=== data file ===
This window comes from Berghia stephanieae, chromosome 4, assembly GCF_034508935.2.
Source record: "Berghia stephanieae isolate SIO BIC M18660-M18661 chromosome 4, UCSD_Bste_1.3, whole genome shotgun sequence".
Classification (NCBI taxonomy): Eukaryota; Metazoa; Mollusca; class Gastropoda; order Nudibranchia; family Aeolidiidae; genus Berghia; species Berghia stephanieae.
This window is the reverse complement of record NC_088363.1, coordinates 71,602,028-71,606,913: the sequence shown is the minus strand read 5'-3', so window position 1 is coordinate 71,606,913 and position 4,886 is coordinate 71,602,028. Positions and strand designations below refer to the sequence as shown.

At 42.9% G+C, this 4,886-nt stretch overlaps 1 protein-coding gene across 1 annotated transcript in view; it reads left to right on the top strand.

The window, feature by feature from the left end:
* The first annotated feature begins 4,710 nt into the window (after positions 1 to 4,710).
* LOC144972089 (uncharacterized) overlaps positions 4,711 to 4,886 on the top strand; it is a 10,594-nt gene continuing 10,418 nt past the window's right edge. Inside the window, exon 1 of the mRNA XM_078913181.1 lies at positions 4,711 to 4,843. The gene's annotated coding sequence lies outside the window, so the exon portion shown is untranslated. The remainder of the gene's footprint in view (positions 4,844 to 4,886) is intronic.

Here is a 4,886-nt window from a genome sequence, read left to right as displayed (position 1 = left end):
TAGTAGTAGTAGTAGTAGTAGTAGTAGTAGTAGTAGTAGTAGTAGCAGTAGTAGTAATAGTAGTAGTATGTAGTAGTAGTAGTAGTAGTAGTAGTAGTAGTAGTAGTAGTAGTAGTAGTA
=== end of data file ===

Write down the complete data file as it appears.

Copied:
This window comes from Berghia stephanieae, chromosome 4, assembly GCF_034508935.2.
Source record: "Berghia stephanieae isolate SIO BIC M18660-M18661 chromosome 4, UCSD_Bste_1.3, whole genome shotgun sequence".
Classification (NCBI taxonomy): Eukaryota; Metazoa; Mollusca; class Gastropoda; order Nudibranchia; family Aeolidiidae; genus Berghia; species Berghia stephanieae.
This window is the reverse complement of record NC_088363.1, coordinates 71,602,028-71,606,913: the sequence shown is the minus strand read 5'-3', so window position 1 is coordinate 71,606,913 and position 4,886 is coordinate 71,602,028. Positions and strand designations below refer to the sequence as shown.

At 42.9% G+C, this 4,886-nt stretch overlaps 1 protein-coding gene across 1 annotated transcript in view; it reads left to right on the top strand.

The window, feature by feature from the left end:
* The first annotated feature begins 4,710 nt into the window (after positions 1 to 4,710).
* LOC144972089 (uncharacterized) overlaps positions 4,711 to 4,886 on the top strand; it is a 10,594-nt gene continuing 10,418 nt past the window's right edge. Inside the window, exon 1 of the mRNA XM_078913181.1 lies at positions 4,711 to 4,843. The gene's annotated coding sequence lies outside the window, so the exon portion shown is untranslated. The remainder of the gene's footprint in view (positions 4,844 to 4,886) is intronic.

Here is a 4,886-nt window from a genome sequence, read left to right as displayed (position 1 = left end):
TAGTAGTAGTAGTAGTAGTAGTAGTAGTAGTAGTAGTAGTAGTAGCAGTAGTAGTAATAGTAGTAGTATGTAGTAGTAGTAGTAGTAGTAGTAGTAGTAGTAGTAGTAGTAGTAGTAGTA